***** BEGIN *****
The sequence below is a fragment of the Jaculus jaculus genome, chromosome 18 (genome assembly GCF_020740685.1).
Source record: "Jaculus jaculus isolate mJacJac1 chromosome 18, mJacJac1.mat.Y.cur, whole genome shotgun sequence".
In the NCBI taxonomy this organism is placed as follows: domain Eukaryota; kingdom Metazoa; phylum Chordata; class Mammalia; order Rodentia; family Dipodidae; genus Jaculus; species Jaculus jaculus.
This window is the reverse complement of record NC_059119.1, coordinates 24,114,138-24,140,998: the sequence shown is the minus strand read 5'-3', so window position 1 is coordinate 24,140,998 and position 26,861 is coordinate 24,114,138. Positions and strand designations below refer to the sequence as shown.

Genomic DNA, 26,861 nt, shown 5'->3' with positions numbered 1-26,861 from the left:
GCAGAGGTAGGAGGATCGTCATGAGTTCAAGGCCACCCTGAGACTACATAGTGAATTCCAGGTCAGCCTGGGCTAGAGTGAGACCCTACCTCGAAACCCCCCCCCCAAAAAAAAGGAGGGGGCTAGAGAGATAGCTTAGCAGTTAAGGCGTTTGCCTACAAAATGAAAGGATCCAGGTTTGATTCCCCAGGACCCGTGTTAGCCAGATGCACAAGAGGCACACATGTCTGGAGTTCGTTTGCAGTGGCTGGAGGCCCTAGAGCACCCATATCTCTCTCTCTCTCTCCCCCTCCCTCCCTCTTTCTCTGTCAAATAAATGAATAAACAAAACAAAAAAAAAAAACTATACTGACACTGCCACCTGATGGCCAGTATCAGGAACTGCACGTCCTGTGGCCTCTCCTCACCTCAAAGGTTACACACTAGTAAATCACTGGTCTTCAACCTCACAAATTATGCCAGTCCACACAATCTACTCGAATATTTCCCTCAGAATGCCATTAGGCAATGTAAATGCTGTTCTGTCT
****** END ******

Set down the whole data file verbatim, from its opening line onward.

The sequence below is a fragment of the Jaculus jaculus genome, chromosome 18 (genome assembly GCF_020740685.1).
Source record: "Jaculus jaculus isolate mJacJac1 chromosome 18, mJacJac1.mat.Y.cur, whole genome shotgun sequence".
In the NCBI taxonomy this organism is placed as follows: domain Eukaryota; kingdom Metazoa; phylum Chordata; class Mammalia; order Rodentia; family Dipodidae; genus Jaculus; species Jaculus jaculus.
This window is the reverse complement of record NC_059119.1, coordinates 24,114,138-24,140,998: the sequence shown is the minus strand read 5'-3', so window position 1 is coordinate 24,140,998 and position 26,861 is coordinate 24,114,138. Positions and strand designations below refer to the sequence as shown.

Genomic DNA, 26,861 nt, shown 5'->3' with positions numbered 1-26,861 from the left:
GCAGAGGTAGGAGGATCGTCATGAGTTCAAGGCCACCCTGAGACTACATAGTGAATTCCAGGTCAGCCTGGGCTAGAGTGAGACCCTACCTCGAAACCCCCCCCCCAAAAAAAAGGAGGGGGCTAGAGAGATAGCTTAGCAGTTAAGGCGTTTGCCTACAAAATGAAAGGATCCAGGTTTGATTCCCCAGGACCCGTGTTAGCCAGATGCACAAGAGGCACACATGTCTGGAGTTCGTTTGCAGTGGCTGGAGGCCCTAGAGCACCCATATCTCTCTCTCTCTCTCCCCCTCCCTCCCTCTTTCTCTGTCAAATAAATGAATAAACAAAACAAAAAAAAAAAACTATACTGACACTGCCACCTGATGGCCAGTATCAGGAACTGCACGTCCTGTGGCCTCTCCTCACCTCAAAGGTTACACACTAGTAAATCACTGGTCTTCAACCTCACAAATTATGCCAGTCCACACAATCTACTCGAATATTTCCCTCAGAATGCCATTAGGCAATGTAAATGCTGTTCTGTCT